Summer Pool Safety Reminders
Posted by New Home Resource on June 22, 2017 in
As summer heats up here in the Las Vegas valley, we’d just like to send out a little reminder to our friends and neighbors to consider the safety and well-being of your children when it comes to summertime pool fun.
According to the Southern Nevada Health District, 2016 saw 9 fatal drownings of children aged 0-14 years old in Clark County. That’s the highest number since 2008, and we think it’s important to note that nearly three-quarters of those deaths occurred in a residential pool.
Sadly, these losses could have been prevented. Just imagine – in the time it takes to turn and take a sip from a cold drink (about 10 seconds) or to take a quick trip to the bathroom (four to six minutes), a child can begin to drown when left unattended in a backyard pool. Within a minute without air, brain damage can occur – and lives can be forever changed by an avoidable accident.
That’s why it’s important that parents and guardians of little swimmers are reminded that pool safety should be a top priority for summer fun. So if you have a pool at your home, or there is one at a home your child frequents, you can plan ahead with some basic pool safety training:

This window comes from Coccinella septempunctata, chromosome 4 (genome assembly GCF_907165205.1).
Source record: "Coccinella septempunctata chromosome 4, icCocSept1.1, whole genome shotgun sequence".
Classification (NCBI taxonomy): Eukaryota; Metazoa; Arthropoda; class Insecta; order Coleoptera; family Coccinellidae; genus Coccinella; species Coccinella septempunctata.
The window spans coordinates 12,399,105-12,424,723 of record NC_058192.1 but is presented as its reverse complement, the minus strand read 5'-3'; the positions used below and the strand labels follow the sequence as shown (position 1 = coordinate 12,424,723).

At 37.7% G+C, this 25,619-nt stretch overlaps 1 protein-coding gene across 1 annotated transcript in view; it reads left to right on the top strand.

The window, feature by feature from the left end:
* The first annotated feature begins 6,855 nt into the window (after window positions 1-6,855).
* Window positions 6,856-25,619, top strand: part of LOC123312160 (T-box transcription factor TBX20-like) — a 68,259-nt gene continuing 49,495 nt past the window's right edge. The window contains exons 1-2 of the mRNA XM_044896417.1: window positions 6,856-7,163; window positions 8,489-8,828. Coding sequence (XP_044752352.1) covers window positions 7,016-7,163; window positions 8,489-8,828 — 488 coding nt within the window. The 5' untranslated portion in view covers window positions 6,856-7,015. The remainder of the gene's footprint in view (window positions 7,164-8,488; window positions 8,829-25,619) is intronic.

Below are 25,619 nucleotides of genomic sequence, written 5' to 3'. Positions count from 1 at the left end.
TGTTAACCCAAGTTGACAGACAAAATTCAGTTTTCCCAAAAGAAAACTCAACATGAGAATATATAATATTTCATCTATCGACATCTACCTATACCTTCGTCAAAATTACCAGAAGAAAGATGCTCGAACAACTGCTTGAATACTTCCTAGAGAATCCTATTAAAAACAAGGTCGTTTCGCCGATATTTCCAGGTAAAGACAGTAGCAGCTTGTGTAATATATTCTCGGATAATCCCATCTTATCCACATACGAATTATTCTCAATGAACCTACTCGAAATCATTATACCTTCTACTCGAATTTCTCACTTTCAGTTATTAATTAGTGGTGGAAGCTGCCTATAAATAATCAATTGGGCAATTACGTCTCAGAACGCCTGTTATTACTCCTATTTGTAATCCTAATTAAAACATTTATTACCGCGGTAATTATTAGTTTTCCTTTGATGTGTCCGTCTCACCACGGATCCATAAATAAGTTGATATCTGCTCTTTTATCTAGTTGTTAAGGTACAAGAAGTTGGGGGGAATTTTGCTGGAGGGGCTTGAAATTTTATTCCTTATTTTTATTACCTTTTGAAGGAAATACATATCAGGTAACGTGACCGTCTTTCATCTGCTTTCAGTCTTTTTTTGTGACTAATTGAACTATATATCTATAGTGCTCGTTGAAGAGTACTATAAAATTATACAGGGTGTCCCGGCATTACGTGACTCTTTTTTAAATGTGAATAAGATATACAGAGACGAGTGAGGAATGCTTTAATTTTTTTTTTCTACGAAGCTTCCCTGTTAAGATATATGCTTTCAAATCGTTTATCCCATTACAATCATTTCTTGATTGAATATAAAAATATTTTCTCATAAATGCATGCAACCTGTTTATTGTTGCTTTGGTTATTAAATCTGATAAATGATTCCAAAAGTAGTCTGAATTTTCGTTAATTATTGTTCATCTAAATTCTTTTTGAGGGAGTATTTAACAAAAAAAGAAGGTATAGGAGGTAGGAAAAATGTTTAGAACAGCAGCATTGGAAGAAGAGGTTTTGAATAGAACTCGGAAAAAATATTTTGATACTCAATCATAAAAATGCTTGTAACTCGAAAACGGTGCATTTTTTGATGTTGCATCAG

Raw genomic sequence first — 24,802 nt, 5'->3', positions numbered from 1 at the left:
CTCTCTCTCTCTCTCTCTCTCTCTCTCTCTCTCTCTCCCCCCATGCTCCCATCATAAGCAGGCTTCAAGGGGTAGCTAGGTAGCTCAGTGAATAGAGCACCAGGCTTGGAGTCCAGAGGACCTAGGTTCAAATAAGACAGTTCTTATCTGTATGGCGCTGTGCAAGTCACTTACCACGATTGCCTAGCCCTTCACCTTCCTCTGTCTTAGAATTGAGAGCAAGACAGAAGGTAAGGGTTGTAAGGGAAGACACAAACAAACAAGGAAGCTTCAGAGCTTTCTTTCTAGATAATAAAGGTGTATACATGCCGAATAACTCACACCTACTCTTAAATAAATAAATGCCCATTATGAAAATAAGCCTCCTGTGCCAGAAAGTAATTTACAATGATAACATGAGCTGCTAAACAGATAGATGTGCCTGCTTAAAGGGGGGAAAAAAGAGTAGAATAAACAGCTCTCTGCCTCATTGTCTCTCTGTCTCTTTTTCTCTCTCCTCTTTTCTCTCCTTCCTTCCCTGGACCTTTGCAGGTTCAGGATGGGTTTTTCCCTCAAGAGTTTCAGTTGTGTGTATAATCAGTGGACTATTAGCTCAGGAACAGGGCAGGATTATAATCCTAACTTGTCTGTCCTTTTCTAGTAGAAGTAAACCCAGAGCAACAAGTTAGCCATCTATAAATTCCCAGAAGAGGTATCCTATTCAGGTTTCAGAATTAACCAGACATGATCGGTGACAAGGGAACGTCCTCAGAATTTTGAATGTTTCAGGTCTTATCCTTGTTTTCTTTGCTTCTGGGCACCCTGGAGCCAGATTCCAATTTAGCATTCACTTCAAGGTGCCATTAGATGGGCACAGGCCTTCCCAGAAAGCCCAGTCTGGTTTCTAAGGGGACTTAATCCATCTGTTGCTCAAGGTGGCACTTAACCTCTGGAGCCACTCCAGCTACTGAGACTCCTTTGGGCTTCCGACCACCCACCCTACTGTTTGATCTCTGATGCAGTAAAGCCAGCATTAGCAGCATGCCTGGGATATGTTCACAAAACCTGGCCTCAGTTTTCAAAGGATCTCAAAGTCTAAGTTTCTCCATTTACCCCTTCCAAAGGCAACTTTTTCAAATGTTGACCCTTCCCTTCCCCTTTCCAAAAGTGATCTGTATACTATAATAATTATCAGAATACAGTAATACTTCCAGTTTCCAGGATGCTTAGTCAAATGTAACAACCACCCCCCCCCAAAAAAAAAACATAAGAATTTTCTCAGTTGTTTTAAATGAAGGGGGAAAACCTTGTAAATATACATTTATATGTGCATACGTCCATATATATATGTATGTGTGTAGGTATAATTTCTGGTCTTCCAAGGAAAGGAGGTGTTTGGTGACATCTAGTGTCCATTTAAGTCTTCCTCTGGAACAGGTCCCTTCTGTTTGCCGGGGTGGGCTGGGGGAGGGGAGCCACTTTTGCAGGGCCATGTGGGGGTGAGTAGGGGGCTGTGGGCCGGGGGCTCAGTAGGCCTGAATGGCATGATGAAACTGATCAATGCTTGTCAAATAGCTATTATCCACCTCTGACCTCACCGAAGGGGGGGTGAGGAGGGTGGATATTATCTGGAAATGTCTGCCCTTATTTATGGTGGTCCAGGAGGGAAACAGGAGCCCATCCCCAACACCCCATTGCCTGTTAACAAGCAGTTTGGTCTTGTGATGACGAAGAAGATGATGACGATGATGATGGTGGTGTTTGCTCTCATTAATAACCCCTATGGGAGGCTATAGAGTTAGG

• Ensure there is constant adult supervision – with no texting or other seemingly insignificant distractions.
• Watch kids when they are in or around water, without being distracted. Keep young children within arm’s reach of an adult, and make sure older children swim with a partner every time.
• Make sure your children learn to swim, and also develop these five water survival skills:
o Step or jump into water over their heads and return to the surface;
o Float or tread water for one minute;
o Turn around in a full circle and find an exit;
o Swim 25 yards to exit the water; and
o Exit the water. If in a pool, be able to exit without using the ladder.
• Put up secure fences.
• Remove elevated objects, such as chairs, tables and blow up toys from the pool area. This can play an important role in prohibiting a child from climbing over barriers and fences and inadvertently falling into a pool.
• Being CPR-educated and having lifesaving devices available (such as a shepherd’s hook and foam ring) can make a difference between a call to 911 or a brief scare.
Please remember and think ahead, so you don’t take unnecessary chances with the lives of your children when it comes to pool safety. We want to make sure 2017 has a big, fat ZERO in the column that counts Child Drowning Fatalities in Clark County!!
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